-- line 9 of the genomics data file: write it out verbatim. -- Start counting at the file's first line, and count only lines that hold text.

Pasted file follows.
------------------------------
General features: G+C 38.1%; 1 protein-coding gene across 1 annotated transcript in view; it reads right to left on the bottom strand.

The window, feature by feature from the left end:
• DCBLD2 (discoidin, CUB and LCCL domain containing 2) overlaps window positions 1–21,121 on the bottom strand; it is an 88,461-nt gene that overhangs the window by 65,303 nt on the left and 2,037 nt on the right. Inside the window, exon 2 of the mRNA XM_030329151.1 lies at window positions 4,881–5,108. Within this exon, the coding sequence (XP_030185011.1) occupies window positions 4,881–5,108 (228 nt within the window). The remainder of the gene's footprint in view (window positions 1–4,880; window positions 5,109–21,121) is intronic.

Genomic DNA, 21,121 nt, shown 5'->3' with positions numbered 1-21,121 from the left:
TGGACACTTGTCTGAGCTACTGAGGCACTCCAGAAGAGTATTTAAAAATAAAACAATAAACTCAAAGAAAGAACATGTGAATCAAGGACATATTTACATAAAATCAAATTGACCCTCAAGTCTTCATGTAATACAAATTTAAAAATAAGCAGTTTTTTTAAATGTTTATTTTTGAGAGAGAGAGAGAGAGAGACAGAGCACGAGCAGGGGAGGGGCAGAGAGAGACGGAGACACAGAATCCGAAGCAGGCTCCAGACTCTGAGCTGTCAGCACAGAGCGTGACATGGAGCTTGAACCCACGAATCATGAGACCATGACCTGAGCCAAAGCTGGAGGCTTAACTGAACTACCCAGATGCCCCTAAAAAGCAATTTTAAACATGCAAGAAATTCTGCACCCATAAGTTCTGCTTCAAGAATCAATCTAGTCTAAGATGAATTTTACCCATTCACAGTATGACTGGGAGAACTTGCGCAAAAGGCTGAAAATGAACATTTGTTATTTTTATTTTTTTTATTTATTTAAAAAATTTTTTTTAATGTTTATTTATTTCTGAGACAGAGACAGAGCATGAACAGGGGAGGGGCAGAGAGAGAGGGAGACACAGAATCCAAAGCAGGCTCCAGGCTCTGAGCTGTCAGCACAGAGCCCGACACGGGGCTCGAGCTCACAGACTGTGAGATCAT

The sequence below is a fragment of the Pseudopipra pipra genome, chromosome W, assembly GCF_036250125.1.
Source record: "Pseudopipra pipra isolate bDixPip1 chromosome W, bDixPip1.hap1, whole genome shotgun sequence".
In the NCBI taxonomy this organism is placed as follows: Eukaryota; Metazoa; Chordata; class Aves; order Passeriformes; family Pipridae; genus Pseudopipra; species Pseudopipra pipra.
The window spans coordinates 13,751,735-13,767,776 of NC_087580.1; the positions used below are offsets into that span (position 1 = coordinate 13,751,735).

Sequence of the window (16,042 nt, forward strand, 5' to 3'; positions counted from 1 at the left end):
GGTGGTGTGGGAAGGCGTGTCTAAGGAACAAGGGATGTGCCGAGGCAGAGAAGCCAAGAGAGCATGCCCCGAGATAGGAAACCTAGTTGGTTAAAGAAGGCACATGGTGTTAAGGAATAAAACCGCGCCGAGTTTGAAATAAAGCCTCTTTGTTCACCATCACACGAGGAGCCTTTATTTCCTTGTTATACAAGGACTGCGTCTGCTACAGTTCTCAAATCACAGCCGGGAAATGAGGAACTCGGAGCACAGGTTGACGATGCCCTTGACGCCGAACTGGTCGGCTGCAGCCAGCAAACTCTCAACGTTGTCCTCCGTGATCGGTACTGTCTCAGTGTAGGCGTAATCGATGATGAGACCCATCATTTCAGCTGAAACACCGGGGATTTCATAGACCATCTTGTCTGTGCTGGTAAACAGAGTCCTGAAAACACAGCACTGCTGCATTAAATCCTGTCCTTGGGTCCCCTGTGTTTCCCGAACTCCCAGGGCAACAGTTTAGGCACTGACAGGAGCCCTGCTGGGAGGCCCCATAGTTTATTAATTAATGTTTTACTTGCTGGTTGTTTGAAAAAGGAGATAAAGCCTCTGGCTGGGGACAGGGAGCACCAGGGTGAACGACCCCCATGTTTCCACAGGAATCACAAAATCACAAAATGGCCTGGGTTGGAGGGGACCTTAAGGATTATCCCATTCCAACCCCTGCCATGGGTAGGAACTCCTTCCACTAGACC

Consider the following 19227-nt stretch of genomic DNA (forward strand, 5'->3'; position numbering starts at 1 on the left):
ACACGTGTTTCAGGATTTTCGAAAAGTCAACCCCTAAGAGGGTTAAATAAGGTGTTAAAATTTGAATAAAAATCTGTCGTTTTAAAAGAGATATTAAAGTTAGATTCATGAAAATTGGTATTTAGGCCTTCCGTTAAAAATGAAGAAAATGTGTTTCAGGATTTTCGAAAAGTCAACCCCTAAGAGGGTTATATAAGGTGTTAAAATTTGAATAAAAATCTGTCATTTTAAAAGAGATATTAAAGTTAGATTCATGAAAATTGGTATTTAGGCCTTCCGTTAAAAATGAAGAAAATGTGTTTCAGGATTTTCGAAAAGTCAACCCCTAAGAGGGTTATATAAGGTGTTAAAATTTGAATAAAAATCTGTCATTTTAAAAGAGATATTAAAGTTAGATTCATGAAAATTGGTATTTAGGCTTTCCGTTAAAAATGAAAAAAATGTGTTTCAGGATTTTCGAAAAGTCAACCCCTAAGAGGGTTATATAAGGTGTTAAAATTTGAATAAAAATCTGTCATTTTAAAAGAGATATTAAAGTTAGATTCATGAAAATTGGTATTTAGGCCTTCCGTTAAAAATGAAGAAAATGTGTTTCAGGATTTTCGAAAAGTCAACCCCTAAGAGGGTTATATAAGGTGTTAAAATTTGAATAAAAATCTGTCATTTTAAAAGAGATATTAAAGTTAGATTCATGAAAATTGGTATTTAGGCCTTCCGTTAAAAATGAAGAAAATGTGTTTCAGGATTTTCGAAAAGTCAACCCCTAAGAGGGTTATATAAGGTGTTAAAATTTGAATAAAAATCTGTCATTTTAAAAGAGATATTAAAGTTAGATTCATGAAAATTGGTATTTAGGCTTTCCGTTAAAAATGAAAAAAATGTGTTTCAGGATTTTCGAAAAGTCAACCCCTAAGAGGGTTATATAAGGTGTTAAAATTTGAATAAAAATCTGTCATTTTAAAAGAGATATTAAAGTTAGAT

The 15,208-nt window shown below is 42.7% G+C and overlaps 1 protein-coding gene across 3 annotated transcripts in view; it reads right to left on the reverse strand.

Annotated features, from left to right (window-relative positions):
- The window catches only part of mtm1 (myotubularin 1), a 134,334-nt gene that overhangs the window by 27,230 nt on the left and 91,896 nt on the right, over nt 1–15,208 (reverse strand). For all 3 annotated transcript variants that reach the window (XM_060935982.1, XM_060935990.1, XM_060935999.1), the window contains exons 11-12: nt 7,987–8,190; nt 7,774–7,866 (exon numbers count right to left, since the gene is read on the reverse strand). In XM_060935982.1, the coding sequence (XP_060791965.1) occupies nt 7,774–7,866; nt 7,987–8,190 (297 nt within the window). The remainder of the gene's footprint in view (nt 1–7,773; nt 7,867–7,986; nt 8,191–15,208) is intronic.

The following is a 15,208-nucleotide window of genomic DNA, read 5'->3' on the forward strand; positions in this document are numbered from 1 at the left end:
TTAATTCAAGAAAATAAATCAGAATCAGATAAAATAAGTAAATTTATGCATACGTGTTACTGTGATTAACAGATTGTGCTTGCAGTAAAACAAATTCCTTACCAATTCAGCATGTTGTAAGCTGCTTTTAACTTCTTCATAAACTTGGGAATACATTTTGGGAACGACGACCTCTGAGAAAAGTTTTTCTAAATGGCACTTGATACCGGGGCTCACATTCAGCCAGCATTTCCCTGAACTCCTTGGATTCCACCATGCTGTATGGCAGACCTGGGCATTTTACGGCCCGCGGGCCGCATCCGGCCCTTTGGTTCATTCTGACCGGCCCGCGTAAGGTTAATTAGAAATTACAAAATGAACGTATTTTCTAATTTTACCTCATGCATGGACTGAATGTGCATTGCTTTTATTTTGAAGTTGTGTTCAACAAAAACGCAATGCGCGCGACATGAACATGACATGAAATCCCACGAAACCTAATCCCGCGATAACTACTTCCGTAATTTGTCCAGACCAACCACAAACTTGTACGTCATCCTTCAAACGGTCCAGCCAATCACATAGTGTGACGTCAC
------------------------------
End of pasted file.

The window spans coordinates 13,751,735-13,767,776 of NC_087580.1; the positions used below are offsets into that span (position 1 = coordinate 13,751,735).